Today is Sunday, January 23.
Birthdays: M.B. Stendhal (1783), Louis Zukofsky (1904), Walter M. Miller Jr. (1923), Derek Walcott (1930), Tom Reamy (1935), Fred Wah (1939), Cathy Hopkins (1953)
Quote: “The truest writers are those who see language not as a linguistic process but as a living element.” – Derek Walcott (winner of the 1992 Nobel Prize in Literature)
Zukofsky was a protégé of Ezra Pound’s, an artistic collaborator and close friend of William Carlos Williams’s, and the leader of a whole school of 1930s avant-garde poets, the Objectivists. Later in life he was close friends with such younger writers as Robert Creeley, Paul Metcalf, Robert Duncan, Jonathan Williams, and Guy Davenport. His work spans the divide from modernism to postmodernism, and his later writings have proved an inspiration to whole new generations of innovative poets.
Between 1951 and 1957, Miller published over three dozen science fiction short stories, winning a Hugo Award in 1955 for the story “The Darfsteller”. He also wrote scripts for the television show Captain Video in 1953. Late in the 1950s, Miller assembled a novel from three closely related novellas he had published in The Magazine of Fantasy and Science Fiction in 1955, 1956, and 1957. The novel, entitled A Canticle for Leibowitz, was published in 1959. A Canticle for Leibowitz is a post-apocalyptic (post-holocaust) novel revolving around the canonisation of Saint Leibowitz and is considered a masterpiece of the genre. It won the 1961 Hugo Award for Best Novel. The novel is also a powerful meditation on the cycles of world history and Roman Catholicism as a force of stability during history’s dark times. After the success of A Canticle for Leibowitz, Miller never published another new novel or story in his lifetime, although several compilations of Miller’s earlier stories were issued in the 1960s and 1970s.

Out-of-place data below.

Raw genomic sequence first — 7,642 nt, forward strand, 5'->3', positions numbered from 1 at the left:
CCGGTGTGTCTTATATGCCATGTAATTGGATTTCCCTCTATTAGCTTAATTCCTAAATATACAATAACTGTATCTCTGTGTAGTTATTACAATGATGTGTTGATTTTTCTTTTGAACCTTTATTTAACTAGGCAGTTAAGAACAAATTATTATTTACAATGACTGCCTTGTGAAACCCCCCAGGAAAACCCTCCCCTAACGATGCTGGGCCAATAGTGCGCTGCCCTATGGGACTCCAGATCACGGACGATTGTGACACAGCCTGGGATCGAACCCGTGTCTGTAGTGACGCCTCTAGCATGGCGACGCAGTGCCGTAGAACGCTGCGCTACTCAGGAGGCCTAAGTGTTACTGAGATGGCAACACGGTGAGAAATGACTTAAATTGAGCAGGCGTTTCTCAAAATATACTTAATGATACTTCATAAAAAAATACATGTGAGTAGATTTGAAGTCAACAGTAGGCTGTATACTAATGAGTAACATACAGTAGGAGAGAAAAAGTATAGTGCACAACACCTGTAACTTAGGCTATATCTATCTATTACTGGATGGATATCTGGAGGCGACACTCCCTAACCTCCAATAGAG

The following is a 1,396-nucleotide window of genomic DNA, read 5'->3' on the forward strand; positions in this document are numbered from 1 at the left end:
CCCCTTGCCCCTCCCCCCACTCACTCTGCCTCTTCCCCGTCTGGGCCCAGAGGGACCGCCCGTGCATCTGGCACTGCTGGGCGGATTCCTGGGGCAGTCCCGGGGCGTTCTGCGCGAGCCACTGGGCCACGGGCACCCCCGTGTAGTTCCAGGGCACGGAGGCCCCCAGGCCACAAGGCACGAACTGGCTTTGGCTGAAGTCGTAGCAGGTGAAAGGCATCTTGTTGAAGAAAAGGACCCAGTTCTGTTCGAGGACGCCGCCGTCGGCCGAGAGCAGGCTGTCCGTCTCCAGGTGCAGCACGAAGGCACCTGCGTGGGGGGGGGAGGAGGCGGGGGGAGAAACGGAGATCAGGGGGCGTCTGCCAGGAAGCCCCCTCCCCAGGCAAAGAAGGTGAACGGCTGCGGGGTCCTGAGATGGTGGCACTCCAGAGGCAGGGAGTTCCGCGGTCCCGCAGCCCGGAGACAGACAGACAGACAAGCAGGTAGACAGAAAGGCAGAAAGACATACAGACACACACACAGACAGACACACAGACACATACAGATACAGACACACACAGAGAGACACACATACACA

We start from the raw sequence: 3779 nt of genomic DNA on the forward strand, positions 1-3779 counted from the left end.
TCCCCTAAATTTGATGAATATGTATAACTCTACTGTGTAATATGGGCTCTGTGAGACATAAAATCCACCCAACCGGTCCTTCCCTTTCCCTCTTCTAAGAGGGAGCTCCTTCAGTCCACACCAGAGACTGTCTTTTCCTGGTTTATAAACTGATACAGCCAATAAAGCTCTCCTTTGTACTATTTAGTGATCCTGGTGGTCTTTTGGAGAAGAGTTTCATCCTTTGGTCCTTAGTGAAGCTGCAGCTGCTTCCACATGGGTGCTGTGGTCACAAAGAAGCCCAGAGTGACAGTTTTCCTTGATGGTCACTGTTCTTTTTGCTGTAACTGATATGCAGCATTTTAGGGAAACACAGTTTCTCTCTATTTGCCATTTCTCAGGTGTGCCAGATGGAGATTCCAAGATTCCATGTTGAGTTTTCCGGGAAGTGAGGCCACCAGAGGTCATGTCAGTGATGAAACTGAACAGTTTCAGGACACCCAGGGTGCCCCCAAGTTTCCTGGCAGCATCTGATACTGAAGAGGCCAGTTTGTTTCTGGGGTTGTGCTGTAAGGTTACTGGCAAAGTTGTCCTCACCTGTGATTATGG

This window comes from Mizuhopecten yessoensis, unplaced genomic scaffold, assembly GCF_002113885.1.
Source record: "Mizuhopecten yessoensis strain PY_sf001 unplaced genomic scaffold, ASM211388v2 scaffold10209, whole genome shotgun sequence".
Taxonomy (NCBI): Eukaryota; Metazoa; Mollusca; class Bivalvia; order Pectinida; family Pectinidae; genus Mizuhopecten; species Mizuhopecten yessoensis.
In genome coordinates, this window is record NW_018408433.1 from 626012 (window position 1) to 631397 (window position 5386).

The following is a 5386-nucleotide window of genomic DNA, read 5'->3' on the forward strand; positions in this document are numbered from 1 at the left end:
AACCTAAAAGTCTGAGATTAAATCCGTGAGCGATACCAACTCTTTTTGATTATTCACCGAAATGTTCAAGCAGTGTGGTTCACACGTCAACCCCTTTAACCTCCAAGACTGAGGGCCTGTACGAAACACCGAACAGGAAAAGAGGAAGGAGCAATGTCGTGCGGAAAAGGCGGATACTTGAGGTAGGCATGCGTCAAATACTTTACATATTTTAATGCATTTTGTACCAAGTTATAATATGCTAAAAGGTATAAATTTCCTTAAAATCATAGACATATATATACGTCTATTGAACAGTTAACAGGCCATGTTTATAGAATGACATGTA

Thomas Earl Reamy was an American science fiction and fantasy author and a key figure in 1960s and 1970s science fiction fandom. He died prior to the publication of his first novel; his work is primarily dark fantasy. His books include one novel, Blind Voices (published posthumously), and a collection of short stories, San Diego Lightfoot Sue and Other Stories. He was the winner of the 1976 John W. Campbell Award for Best New Writer.